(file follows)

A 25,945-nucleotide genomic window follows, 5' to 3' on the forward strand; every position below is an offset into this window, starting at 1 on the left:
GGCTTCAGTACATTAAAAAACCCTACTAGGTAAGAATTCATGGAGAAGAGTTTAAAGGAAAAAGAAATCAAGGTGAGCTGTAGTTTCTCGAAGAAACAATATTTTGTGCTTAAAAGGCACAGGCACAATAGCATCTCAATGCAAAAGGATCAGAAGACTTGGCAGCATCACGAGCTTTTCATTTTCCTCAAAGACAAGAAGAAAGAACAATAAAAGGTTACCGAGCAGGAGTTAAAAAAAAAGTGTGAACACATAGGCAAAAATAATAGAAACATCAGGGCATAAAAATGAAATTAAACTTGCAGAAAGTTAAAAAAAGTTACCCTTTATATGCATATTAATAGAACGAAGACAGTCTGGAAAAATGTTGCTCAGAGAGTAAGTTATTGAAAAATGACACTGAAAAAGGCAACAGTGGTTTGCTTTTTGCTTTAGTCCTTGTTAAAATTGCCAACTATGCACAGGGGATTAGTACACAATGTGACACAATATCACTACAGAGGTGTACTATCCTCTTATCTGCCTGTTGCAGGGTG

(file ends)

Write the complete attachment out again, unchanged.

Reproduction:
A 25,945-nucleotide genomic window follows, 5' to 3' on the forward strand; every position below is an offset into this window, starting at 1 on the left:
GGCTTCAGTACATTAAAAAACCCTACTAGGTAAGAATTCATGGAGAAGAGTTTAAAGGAAAAAGAAATCAAGGTGAGCTGTAGTTTCTCGAAGAAACAATATTTTGTGCTTAAAAGGCACAGGCACAATAGCATCTCAATGCAAAAGGATCAGAAGACTTGGCAGCATCACGAGCTTTTCATTTTCCTCAAAGACAAGAAGAAAGAACAATAAAAGGTTACCGAGCAGGAGTTAAAAAAAAAGTGTGAACACATAGGCAAAAATAATAGAAACATCAGGGCATAAAAATGAAATTAAACTTGCAGAAAGTTAAAAAAAGTTACCCTTTATATGCATATTAATAGAACGAAGACAGTCTGGAAAAATGTTGCTCAGAGAGTAAGTTATTGAAAAATGACACTGAAAAAGGCAACAGTGGTTTGCTTTTTGCTTTAGTCCTTGTTAAAATTGCCAACTATGCACAGGGGATTAGTACACAATGTGACACAATATCACTACAGAGGTGTACTATCCTCTTATCTGCCTGTTGCAGGGTG